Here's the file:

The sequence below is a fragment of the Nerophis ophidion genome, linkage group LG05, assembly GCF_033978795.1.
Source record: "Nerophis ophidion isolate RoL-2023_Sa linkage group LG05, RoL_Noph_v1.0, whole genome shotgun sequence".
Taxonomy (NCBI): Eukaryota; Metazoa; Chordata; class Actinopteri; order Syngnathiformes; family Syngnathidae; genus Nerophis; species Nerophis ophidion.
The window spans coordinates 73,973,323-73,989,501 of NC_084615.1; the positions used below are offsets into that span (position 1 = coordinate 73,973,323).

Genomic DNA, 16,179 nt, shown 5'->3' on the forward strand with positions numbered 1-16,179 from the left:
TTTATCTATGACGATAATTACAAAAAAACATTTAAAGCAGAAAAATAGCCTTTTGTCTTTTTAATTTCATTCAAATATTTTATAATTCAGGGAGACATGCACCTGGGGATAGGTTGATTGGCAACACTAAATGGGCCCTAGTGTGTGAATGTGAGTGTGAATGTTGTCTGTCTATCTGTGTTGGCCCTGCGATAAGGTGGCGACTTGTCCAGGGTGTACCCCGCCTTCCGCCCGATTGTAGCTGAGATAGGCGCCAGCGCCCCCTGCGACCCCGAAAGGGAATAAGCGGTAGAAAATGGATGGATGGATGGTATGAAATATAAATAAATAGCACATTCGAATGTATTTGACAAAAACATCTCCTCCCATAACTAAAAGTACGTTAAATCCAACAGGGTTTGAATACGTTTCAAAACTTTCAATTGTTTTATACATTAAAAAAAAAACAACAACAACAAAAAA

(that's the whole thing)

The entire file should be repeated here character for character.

The sequence below is a fragment of the Nerophis ophidion genome, linkage group LG05, assembly GCF_033978795.1.
Source record: "Nerophis ophidion isolate RoL-2023_Sa linkage group LG05, RoL_Noph_v1.0, whole genome shotgun sequence".
Taxonomy (NCBI): Eukaryota; Metazoa; Chordata; class Actinopteri; order Syngnathiformes; family Syngnathidae; genus Nerophis; species Nerophis ophidion.
The window spans coordinates 73,973,323-73,989,501 of NC_084615.1; the positions used below are offsets into that span (position 1 = coordinate 73,973,323).

Genomic DNA, 16,179 nt, shown 5'->3' on the forward strand with positions numbered 1-16,179 from the left:
TTTATCTATGACGATAATTACAAAAAAACATTTAAAGCAGAAAAATAGCCTTTTGTCTTTTTAATTTCATTCAAATATTTTATAATTCAGGGAGACATGCACCTGGGGATAGGTTGATTGGCAACACTAAATGGGCCCTAGTGTGTGAATGTGAGTGTGAATGTTGTCTGTCTATCTGTGTTGGCCCTGCGATAAGGTGGCGACTTGTCCAGGGTGTACCCCGCCTTCCGCCCGATTGTAGCTGAGATAGGCGCCAGCGCCCCCTGCGACCCCGAAAGGGAATAAGCGGTAGAAAATGGATGGATGGATGGTATGAAATATAAATAAATAGCACATTCGAATGTATTTGACAAAAACATCTCCTCCCATAACTAAAAGTACGTTAAATCCAACAGGGTTTGAATACGTTTCAAAACTTTCAATTGTTTTATACATTAAAAAAAAAACAACAACAACAAAAAA